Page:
How “Top Two” Primaries Undermine Democracy

California’s system is designed to defang political parties. That’s the problem.

Voters cast their ballots at a Masonic Lodge on Tuesday in Los Angeles.
Voters cast their ballots at a Masonic Lodge on Tuesday in Los Angeles. Mario Tama/Getty Images

The ink was barely dry on the Constitution before Americans had organized themselves into political parties. Parties aren’t just a natural outgrowth of democracy—they are essential to democratic governance itself. Parties are how voters coordinate their interests and choose representatives. They help organize the messiness of democracy, clarifying issues and articulating stakes. In the case of American political parties, they have taken a complicated, archaic Constitution and made it relevant to voters at every stage of the nation’s history.

Despite this, Americans have always been deeply skeptical of political parties, perpetually seeking to limit their power and influence. More often than not, this backfires. For a good example, look to Tuesday’s elections in California.

The state is critical in the Democratic fight to win a majority in the House of Representatives. Republicans hold seven districts that Hillary Clinton won in 2016, and flipping them would substantially raise the prospects that Democrats can retake the House. In any other state, the path would be clear: Recruit strong candidates, hope they win their primaries, and begin the race for November.

In California, it’s different. The state doesn’t have primaries; it has a “top two” race, in which the top two vote-getters in a June primary election proceed to the general, regardless of party. Erected by referendum in 2010, the “top-two” system is supposed to circumvent party primaries on both sides to produce Democrats and Republican who appeal to the broad electorate.

In practice, the system turns each cycle into a potential fiasco. The “top-two” elections might produce a Democrat and a Republican for the November ballot, or they could produce two Republicans or two Democrats. That’s what happened in 2016 when conservative Californians were forced to choose between a liberal Democrat, Kamala Harris, and another liberal Democrat, Loretta Sanchez. The reverse may happen on Tuesday, where a number of congressional districts have multiple candidates vying for the Democratic nod. If Democratic voters and elites can’t coordinate their votes—and it seems like they can’t—then the party could be locked out of the election in the fall, jeopardizing their chances to win back the House. In other words, Democrats could cast the large majority of ballots on Tuesday and still lose representation if they don’t cast them for the right candidates.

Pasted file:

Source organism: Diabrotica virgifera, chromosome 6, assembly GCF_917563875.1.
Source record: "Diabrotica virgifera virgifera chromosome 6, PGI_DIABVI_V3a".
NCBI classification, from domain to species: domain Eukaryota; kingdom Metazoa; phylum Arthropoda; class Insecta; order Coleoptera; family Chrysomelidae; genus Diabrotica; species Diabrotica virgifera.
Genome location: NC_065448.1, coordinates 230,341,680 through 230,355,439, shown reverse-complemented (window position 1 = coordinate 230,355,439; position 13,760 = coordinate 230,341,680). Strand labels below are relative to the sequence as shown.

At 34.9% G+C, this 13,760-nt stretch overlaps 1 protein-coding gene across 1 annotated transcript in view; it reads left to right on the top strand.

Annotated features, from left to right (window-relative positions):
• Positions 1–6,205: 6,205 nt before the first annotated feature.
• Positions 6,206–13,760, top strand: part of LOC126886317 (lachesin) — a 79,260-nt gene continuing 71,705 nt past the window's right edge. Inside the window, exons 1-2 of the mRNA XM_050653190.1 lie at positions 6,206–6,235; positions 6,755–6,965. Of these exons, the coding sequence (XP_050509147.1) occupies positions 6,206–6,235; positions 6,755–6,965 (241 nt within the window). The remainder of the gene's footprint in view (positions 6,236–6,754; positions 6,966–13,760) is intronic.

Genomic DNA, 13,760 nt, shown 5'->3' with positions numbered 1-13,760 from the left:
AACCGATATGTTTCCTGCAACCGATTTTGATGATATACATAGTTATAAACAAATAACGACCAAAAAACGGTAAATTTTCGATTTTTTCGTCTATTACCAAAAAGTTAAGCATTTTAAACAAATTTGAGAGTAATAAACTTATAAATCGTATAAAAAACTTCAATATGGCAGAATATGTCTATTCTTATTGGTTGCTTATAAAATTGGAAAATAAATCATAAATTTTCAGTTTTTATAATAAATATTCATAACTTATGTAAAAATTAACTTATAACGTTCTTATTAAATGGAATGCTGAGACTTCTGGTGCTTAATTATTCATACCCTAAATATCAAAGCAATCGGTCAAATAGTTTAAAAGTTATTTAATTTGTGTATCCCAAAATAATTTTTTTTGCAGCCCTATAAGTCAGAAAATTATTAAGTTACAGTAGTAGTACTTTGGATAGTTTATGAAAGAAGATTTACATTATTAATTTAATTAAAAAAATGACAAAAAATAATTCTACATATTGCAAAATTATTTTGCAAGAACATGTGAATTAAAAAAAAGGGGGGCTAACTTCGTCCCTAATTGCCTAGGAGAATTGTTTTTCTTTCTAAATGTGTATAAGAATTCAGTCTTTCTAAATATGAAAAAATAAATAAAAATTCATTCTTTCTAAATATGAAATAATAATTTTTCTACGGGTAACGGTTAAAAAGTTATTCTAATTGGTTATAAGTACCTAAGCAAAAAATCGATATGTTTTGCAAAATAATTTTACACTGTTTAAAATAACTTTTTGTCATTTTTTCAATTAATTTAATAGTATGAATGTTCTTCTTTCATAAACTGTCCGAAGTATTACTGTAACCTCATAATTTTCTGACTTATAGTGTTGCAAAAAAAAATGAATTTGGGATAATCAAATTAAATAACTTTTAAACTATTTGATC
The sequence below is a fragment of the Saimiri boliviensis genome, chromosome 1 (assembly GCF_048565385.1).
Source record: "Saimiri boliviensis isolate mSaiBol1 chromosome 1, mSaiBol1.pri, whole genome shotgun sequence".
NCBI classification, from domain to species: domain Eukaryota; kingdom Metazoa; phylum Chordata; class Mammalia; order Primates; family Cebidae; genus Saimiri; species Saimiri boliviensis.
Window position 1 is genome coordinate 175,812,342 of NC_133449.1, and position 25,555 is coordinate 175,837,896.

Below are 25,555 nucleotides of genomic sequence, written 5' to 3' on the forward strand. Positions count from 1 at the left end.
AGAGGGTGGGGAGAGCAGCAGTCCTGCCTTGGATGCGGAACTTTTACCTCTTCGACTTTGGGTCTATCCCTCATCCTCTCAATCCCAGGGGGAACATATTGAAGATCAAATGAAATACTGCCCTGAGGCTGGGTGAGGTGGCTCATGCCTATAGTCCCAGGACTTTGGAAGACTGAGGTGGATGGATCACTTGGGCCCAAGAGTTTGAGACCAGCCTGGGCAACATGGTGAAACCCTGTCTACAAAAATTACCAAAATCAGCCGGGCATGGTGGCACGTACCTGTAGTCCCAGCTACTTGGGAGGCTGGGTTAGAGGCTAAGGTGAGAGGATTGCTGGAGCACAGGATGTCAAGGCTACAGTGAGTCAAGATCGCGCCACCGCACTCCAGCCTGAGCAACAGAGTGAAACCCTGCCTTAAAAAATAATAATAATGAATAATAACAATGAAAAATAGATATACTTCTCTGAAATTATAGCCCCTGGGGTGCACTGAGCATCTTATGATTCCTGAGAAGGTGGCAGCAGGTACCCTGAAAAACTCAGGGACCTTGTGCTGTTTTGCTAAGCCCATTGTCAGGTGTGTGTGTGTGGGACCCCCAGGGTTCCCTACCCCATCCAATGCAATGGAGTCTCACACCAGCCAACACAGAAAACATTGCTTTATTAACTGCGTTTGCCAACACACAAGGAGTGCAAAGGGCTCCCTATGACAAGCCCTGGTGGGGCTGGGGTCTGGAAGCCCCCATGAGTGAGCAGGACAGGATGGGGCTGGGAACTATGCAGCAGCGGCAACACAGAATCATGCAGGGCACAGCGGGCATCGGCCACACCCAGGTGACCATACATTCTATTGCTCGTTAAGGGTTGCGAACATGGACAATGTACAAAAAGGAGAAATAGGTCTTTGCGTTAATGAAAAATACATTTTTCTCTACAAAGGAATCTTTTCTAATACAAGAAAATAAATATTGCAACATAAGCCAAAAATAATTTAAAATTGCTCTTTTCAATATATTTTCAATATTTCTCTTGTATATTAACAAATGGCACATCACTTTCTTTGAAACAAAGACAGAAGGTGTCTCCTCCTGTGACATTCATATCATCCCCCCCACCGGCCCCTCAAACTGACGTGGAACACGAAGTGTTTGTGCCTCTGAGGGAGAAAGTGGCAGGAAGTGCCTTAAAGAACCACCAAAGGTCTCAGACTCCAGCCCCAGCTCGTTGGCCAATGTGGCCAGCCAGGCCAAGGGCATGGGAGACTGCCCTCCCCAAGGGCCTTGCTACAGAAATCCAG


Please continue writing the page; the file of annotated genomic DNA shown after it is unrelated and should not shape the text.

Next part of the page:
The “top-two” system was pitched as a way to broaden democracy and participation, but in reality it does neither. Because there are no parties choosing nominees, top two is essentially the first stage of the general election—with much lower turnout because of its timing in June. An additional consequence is that third parties are shut out of the process, weeded out from the start in a first-past-the-post ballot access mechanism. The large majority of voters then lose the chance to evaluate messages from outside the mainstream. And in the event that two candidates of the same party are chosen for the general election, there’s a strong chance that turnout will sharply decline as voters from the other party decide it’s not worth the time.

There are other problems that come when you eliminate the party primary, forcing voters to make multiple tactical and strategic choices lest they produce bizarre and indefensible outcomes. In highly competitive elections, split votes can send candidates to the general election without anything close to majority support. A candidate who wins 25 percent of the vote in a crowded race can advance as long as she has outperformed her competitors, even if she was explicitly opposed by the other 75 percent of voters. It’s also possible for Republicans to work strategically to choose Democratic candidates and vice versa, undermining the party system itself.

Given the historic strength of anti-party feeling, and the rhetoric of some reformers, this may have been the point: to damage political parties to the point that they are unable to function as designed.

But it’s difficult to imagine a workable democracy without parties. Parties, notes political scientist Seth Masket in The Inevitable Party, “establish grounds for debate, enable constructive criticism of a ruling regime, provide voters with policy alternatives, imbue elections with meaning, and allow for greater public involvement in the political system.” Or, to use E.E. Schattschneider’s formulation in the influential Party Government: “Modern democracy is unthinkable save in terms of the parties.”

Political parties are not above critique and reform. But effective change begins with reality: As long as we have democracy, we will have parties and they will continue to do the vital work of mobilizing voters, organizing elections, and running government. The question, for those who value democracy, is how to make them—and the institutions of American government at large—more fair, more responsive, and more accountable to the needs of the public.